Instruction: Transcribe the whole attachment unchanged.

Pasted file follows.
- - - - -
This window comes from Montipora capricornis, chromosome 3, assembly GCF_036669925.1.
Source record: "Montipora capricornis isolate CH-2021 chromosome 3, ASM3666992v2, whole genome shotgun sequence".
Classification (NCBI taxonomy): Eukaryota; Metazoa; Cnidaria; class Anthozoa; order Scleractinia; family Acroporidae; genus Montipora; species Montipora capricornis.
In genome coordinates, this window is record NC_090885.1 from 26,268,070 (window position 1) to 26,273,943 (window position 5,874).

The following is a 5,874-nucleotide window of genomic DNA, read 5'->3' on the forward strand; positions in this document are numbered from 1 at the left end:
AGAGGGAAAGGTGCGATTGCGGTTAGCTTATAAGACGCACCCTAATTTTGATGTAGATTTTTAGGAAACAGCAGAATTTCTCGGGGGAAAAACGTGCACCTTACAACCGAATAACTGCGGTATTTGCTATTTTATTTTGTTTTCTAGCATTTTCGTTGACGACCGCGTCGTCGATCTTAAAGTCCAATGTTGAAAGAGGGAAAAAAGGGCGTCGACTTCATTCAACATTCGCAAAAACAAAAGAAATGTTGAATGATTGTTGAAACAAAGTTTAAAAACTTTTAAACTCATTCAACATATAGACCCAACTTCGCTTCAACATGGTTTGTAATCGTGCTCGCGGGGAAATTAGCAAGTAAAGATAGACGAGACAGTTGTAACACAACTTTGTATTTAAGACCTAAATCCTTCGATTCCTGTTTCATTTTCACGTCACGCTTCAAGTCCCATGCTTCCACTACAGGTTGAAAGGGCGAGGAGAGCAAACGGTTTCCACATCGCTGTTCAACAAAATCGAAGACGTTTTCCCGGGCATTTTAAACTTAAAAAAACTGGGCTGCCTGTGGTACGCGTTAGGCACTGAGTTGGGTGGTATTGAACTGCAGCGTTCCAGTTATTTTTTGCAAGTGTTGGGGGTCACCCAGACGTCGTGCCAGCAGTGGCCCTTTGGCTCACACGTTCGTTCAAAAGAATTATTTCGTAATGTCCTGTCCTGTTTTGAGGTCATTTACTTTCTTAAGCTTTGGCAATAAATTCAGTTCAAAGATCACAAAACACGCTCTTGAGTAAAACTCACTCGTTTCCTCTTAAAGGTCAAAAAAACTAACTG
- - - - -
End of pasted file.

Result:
This window comes from Montipora capricornis, chromosome 3, assembly GCF_036669925.1.
Source record: "Montipora capricornis isolate CH-2021 chromosome 3, ASM3666992v2, whole genome shotgun sequence".
Classification (NCBI taxonomy): Eukaryota; Metazoa; Cnidaria; class Anthozoa; order Scleractinia; family Acroporidae; genus Montipora; species Montipora capricornis.
In genome coordinates, this window is record NC_090885.1 from 26,268,070 (window position 1) to 26,273,943 (window position 5,874).

The following is a 5,874-nucleotide window of genomic DNA, read 5'->3' on the forward strand; positions in this document are numbered from 1 at the left end:
AGAGGGAAAGGTGCGATTGCGGTTAGCTTATAAGACGCACCCTAATTTTGATGTAGATTTTTAGGAAACAGCAGAATTTCTCGGGGGAAAAACGTGCACCTTACAACCGAATAACTGCGGTATTTGCTATTTTATTTTGTTTTCTAGCATTTTCGTTGACGACCGCGTCGTCGATCTTAAAGTCCAATGTTGAAAGAGGGAAAAAAGGGCGTCGACTTCATTCAACATTCGCAAAAACAAAAGAAATGTTGAATGATTGTTGAAACAAAGTTTAAAAACTTTTAAACTCATTCAACATATAGACCCAACTTCGCTTCAACATGGTTTGTAATCGTGCTCGCGGGGAAATTAGCAAGTAAAGATAGACGAGACAGTTGTAACACAACTTTGTATTTAAGACCTAAATCCTTCGATTCCTGTTTCATTTTCACGTCACGCTTCAAGTCCCATGCTTCCACTACAGGTTGAAAGGGCGAGGAGAGCAAACGGTTTCCACATCGCTGTTCAACAAAATCGAAGACGTTTTCCCGGGCATTTTAAACTTAAAAAAACTGGGCTGCCTGTGGTACGCGTTAGGCACTGAGTTGGGTGGTATTGAACTGCAGCGTTCCAGTTATTTTTTGCAAGTGTTGGGGGTCACCCAGACGTCGTGCCAGCAGTGGCCCTTTGGCTCACACGTTCGTTCAAAAGAATTATTTCGTAATGTCCTGTCCTGTTTTGAGGTCATTTACTTTCTTAAGCTTTGGCAATAAATTCAGTTCAAAGATCACAAAACACGCTCTTGAGTAAAACTCACTCGTTTCCTCTTAAAGGTCAAAAAAACTAACTG